Listening to Cressida Cowell at the Hay Literary Festival, I was inspired by her powerful message that to empower our children to be creative we need to empower them to let go. “Children are the most creative people in the world, because they don’t know the rules yet,” says Cressida. “It’s rules that hold us back. Why do children want to be magic? Because adults are so bossy!”
She asks: “Who would like to have a book at school that they write in for 15 minutes on a Friday, they write whatever they want, and the teacher is not allowed to mark it?” The audience erupts into cheers, liberated by the idea of no rules, no marking, no grammar, no spelling correction, no red pen or “purple polishing”.
“We need our children to love writing,” enthuses Cressida, “and we need to get them to love reading, and it’s tough now to get children to read, because the TV is so exciting!” Cressida reminisces about the 1970s, when she and her family were dropped off on an uninhabited island in Scotland for two weeks in the summer – no supermarket, no TV, no contact. Heaven. That exposure to wildness inspired her creativity. “There was a hill on the island that looked like a dragon sleeping. At night, when I heard the noise of the storm, I used to wonder if it was the dragon waking. Vikings had lived on the island and they believed dragons were real, and so did I.” And parenting in the 1970s? “It involved opening the door and saying, ‘Bye, see you when you are hungry, and don’t fall off a cliff’!”
Cressida wants to release our children from restrictions, to allow wildness back into their lives – freedom in nature, freedom in writing, freedom from bossiness. One of the heroes in her Wizards of Once series is Xar, who sees any rule as a challenge to do the opposite. This is what we need from our children, Cressida says. We need creative people: creative engineers, creative politicians – please! We need people to think of creative ways to get us out of the problems we are in. “When I was a child I believed in dragons. We’re going to need that belief in the impossible.”
Cressida’s passion is to inspire young people to believe they can do it. She shows us a picture of a drawing she made at the age of 9. “If I could tell that 9-year-old girl that what she was drawing would be turned into films, she would not believe me. So when you see your children drawing, writing, creating anything, just encourage it. Who knows where it might lead?” Then we see her “Free Writing Friday” book, where she jotted down ideas. “Look!” she points out gleefully. “I couldn’t even spell my name, but now I’m a writer!”
Her exuberance is infectious – you can see the self-belief of the children in the audience lifting. They crane to hear her speak, they raise their hands to ask questions, they laugh when she teaches them rude phrases in dragonish. I love Cressida’s humour – we meet one of her Dragon series characters with the caption, “These bosoms have killed before and they will kill again.” She laughs the loudest and apologises if she seems arrogant when she answers a question about her favourite book, but says that she’s learnt that if you can’t love things that you create yourself, how will someone else love it?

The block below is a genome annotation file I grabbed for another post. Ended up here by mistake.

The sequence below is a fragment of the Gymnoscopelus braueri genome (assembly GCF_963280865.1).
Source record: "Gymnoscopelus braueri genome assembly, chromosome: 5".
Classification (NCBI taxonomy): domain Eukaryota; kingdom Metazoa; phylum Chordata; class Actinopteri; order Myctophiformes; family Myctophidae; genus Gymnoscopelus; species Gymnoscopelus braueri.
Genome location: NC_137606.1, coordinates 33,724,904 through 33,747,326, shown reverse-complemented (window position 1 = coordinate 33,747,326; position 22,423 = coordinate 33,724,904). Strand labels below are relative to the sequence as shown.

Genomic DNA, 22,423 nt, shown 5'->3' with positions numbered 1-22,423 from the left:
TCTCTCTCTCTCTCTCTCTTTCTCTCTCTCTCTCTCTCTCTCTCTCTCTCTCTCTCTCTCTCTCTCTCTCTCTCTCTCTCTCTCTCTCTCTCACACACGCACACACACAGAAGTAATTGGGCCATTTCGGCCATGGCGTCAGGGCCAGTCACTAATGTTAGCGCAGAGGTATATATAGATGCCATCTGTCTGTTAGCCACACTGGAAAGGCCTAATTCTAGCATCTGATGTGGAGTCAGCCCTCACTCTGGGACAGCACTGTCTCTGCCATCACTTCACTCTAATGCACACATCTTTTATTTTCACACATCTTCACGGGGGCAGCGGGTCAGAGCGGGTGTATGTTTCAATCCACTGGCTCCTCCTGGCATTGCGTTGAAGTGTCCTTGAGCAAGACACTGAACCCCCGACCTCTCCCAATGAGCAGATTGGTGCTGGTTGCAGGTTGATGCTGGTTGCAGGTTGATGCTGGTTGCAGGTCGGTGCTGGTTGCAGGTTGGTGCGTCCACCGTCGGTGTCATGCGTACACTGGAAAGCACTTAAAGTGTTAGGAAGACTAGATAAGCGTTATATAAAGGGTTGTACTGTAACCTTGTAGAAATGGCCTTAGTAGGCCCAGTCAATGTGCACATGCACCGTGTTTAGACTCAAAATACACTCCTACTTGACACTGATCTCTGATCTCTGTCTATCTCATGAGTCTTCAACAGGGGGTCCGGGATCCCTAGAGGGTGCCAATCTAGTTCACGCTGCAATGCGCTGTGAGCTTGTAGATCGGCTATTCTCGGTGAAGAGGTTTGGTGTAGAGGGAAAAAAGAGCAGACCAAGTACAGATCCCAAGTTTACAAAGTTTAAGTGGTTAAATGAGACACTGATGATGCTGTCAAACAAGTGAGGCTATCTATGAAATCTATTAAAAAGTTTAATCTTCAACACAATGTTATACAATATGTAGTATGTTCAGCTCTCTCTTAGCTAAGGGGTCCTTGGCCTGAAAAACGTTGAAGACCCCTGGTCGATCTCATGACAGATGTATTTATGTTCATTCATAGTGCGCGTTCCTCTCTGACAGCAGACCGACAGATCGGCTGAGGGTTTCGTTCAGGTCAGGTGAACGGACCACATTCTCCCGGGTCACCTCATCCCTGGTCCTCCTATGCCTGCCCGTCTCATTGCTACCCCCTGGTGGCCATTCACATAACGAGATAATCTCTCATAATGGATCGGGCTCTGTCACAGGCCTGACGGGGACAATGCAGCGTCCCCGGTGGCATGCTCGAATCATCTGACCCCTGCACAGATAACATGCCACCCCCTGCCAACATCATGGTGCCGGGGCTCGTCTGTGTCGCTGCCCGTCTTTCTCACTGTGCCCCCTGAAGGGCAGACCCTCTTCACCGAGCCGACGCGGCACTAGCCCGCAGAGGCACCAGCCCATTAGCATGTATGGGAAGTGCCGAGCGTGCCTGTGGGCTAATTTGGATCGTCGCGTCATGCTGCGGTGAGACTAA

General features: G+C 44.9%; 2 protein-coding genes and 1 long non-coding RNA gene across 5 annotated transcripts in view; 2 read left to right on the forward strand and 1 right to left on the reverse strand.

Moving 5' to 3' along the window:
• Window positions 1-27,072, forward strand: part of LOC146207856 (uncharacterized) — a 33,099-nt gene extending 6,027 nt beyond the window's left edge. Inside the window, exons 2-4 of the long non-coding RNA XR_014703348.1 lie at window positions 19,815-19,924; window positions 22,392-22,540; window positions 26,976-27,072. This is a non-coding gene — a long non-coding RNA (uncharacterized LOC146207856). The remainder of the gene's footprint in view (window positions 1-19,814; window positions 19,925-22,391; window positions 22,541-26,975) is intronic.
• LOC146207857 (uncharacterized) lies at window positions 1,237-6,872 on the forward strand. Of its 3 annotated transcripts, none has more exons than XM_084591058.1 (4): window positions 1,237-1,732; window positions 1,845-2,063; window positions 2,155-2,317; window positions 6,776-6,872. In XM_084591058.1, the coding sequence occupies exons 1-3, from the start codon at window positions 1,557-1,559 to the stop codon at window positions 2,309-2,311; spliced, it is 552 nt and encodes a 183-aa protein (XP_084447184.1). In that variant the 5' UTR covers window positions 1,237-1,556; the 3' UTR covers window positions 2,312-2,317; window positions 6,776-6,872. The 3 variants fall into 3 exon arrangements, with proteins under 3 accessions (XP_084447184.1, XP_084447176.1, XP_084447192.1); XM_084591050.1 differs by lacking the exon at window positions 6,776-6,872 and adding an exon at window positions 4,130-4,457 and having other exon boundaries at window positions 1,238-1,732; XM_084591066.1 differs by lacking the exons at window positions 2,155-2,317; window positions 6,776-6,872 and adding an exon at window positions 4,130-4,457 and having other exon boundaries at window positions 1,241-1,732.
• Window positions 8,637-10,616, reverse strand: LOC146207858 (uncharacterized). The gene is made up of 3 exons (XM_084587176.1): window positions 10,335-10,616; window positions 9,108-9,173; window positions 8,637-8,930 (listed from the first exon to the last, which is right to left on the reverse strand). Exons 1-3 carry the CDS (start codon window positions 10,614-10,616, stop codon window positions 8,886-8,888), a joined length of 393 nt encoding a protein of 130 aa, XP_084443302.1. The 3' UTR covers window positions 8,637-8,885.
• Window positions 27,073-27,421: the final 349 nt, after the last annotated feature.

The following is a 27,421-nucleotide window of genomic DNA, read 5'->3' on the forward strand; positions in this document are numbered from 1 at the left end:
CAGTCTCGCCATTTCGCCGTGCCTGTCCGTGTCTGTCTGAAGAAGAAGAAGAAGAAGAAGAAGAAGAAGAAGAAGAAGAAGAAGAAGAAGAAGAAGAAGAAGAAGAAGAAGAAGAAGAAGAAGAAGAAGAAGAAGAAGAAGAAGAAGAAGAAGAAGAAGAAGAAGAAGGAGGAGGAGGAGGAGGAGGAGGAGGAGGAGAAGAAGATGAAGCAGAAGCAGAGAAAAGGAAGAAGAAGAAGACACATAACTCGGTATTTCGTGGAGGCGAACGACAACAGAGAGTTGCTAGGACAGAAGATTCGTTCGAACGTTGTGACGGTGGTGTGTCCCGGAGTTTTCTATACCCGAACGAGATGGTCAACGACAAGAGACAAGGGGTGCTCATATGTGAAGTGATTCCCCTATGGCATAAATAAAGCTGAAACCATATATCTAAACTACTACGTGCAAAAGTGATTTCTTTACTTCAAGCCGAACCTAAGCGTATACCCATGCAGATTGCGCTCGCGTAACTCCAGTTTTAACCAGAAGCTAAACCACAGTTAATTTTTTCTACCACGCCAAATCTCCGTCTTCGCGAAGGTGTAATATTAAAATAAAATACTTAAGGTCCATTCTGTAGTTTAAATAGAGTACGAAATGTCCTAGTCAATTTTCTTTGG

And children do love it. The queue snakes for hours at the book signing afterwards and Cressida greets each child, signs books, chats to them, has her photo taken even though she is melting in the humidity of the tent. Through her imagination she has created modern heroes we can get behind. They aren’t perfect, and they make mistakes – the names of her characters say it all: Hiccup… Wish… characters who’ve not yet quite found their place in life.
Her message to the audience is powerful. Books matter, she says. “Tell your parents to read to you,” she exhorts the children. “I want to make your dad cry, because if you see your dad cry you’re going to think, books are important, they can make my dad cry.” Books teach you empathy. Books teach you words, “and the more words your kids have, the cleverer they will be.”
That afternoon she brings us all along with her on a wave of stories. “Stories are all around us,” she says. You just have to do some research. Cressida is inspired by the natural world and you can quite clearly see how her Wizard Fort is based on an iron-age hill fort, and her Sprite, Ariel, is a combination of traditional fairies, a male ballet dancer, a fashion label and a variety of insects! “Look around you. Look at trees – they look like they have faces, and they do talk to each other! Look around you and write, just write. Think about the magical power you’d love to have, and write about it.” And when you really want to unleash a story, draw a map, and the characters will emerge from it…”
So, how to train your kids, according to Cressida Cowell? Release them from rules (at least for 15 minutes on a Friday). Get them out in nature. Read to them and let them create. And, hopefully, they will lead the way creatively out of the mess we’ve made…
Free Writing Friday – literacytrust.org.uk/resources/free-writing-friday-resource